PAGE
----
By Anthony J. Cox, Esq.
The trend toward the corporate practice of medicine and dentistry has become impossible to ignore, as more and more health care and dental professionals are deciding to render services through business entities. But while many professionals are familiar with the concept of “corporate practice,” not all are familiar with the regulatory regime around it.
In 2012, the State Medical Board of Ohio provided a definitive statement on the corporate practice of medicine, providing that per the Ohio Revised Code, an Ohio licensed doctor of medicine and surgery, osteopathic medicine and surgery, or podiatric medicine and surgery may provide medical services through a corporation, a limited liability company, or another business entity in Ohio.
Generally, doctors in these specialties may also be employees, rather than owners, of the business entity through which services are rendered, and there is no requirement that the owners of the business be licensed physicians. There are qualifications to this rule, however: professional services rendered through a professional association must be provided by an officer, director, or employee of the association who are themselves licensed to practice such services. Importantly, physicians must exercise independent professional judgment based on the best interest of the patient and within the applicable standards of care. The corporation may not control the professional clinical judgment of the doctor.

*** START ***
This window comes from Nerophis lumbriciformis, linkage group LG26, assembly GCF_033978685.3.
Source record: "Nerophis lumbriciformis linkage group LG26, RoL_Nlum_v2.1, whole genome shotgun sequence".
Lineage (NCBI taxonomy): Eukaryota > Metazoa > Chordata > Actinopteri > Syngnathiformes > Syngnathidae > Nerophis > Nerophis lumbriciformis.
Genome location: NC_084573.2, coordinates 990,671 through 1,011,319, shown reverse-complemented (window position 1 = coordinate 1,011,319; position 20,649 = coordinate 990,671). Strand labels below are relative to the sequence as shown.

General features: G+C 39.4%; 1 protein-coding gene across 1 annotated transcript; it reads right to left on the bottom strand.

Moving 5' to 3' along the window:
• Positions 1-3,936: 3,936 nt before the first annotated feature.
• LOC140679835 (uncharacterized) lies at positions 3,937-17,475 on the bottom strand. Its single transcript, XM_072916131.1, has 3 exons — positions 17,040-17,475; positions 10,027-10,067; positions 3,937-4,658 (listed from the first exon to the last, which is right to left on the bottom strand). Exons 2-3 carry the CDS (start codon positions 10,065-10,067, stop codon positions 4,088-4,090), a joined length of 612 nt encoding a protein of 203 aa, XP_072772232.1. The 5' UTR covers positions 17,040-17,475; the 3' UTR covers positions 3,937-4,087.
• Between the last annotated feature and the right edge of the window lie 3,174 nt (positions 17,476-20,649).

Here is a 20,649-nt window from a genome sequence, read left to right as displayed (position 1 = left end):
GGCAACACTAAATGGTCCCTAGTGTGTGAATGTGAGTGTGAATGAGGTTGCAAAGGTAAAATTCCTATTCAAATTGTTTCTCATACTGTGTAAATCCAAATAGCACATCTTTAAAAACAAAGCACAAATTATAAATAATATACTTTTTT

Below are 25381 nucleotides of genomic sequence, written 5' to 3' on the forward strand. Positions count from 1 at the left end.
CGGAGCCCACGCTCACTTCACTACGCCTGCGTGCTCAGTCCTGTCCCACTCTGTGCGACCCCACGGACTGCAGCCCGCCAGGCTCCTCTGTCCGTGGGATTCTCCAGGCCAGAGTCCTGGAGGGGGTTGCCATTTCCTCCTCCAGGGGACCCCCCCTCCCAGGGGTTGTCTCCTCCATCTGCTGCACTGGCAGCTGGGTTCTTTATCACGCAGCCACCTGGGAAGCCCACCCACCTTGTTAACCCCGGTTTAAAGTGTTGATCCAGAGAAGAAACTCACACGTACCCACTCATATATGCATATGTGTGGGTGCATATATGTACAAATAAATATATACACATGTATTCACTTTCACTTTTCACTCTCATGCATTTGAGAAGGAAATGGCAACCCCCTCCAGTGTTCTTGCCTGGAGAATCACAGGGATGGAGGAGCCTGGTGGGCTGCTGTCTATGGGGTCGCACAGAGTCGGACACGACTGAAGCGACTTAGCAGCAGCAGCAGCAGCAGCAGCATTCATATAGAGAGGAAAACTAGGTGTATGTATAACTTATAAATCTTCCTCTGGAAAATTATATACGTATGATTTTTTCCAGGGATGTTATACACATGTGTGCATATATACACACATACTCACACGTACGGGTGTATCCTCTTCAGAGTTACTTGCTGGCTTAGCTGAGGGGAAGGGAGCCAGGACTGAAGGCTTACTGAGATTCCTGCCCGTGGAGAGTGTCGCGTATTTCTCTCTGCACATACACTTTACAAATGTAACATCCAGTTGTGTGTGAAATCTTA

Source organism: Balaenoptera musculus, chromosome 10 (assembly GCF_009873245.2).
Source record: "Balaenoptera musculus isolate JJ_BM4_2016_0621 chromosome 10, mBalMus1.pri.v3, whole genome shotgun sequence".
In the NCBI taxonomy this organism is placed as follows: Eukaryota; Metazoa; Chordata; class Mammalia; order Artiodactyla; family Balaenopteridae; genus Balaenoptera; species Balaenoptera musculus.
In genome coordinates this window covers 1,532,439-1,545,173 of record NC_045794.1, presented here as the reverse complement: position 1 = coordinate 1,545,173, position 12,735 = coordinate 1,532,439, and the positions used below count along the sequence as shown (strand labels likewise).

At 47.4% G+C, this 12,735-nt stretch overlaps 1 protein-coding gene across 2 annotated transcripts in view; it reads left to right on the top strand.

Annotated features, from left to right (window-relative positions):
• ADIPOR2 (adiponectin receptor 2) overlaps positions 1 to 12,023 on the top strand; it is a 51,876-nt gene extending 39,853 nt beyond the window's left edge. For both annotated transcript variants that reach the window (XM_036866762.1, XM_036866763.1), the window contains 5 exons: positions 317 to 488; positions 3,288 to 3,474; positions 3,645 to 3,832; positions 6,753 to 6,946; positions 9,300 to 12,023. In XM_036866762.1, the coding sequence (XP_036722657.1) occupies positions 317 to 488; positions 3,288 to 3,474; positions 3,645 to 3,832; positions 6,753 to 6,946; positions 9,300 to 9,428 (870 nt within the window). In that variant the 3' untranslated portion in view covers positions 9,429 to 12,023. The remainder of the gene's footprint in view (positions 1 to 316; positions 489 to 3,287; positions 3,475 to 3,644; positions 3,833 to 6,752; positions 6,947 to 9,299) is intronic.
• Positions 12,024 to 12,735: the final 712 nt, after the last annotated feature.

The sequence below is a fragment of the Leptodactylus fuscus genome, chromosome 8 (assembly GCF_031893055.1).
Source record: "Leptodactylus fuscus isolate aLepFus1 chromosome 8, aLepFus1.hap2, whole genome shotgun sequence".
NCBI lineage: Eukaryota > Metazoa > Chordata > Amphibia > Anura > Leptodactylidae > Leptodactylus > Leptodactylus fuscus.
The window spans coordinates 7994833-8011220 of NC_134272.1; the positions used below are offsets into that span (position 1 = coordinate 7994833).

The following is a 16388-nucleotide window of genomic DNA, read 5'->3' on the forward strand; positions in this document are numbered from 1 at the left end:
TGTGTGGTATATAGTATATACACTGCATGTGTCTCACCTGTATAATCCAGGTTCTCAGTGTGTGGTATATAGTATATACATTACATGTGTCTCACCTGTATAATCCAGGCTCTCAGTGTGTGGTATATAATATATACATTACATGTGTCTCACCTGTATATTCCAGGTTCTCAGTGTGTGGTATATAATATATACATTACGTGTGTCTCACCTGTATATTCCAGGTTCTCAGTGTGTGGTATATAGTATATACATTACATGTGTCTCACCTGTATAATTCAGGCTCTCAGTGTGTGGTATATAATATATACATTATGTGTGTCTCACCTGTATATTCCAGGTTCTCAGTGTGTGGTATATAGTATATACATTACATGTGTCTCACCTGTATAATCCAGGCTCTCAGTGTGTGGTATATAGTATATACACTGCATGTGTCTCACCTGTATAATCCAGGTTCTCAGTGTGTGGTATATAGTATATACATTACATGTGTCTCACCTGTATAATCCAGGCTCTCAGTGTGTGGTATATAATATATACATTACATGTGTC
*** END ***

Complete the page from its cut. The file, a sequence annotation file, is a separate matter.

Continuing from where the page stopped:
Dentists may similarly engage in corporate practice. However, the name of the corporate dental practice must include that dentist’s name – for example, “John Doe, D.D.S., Inc.” Recent developments in dentistry have highlighted the use of dental management companies as an alternative to the dentist-owned practice. In those circumstances, the management company may be owned by a non-dentist, but cannot make or influence clinical decisions with respect to patient care or share in the dental fees for professional services rendered.
Another notable exception, particularly relevant in light of the ongoing opioid addiction crisis, specifies that pain management clinics (as defined in the Ohio Revised Code) must be owned by one or more doctors of medicine and surgery or osteopathic medicine and surgery licensed under Chapter 4731.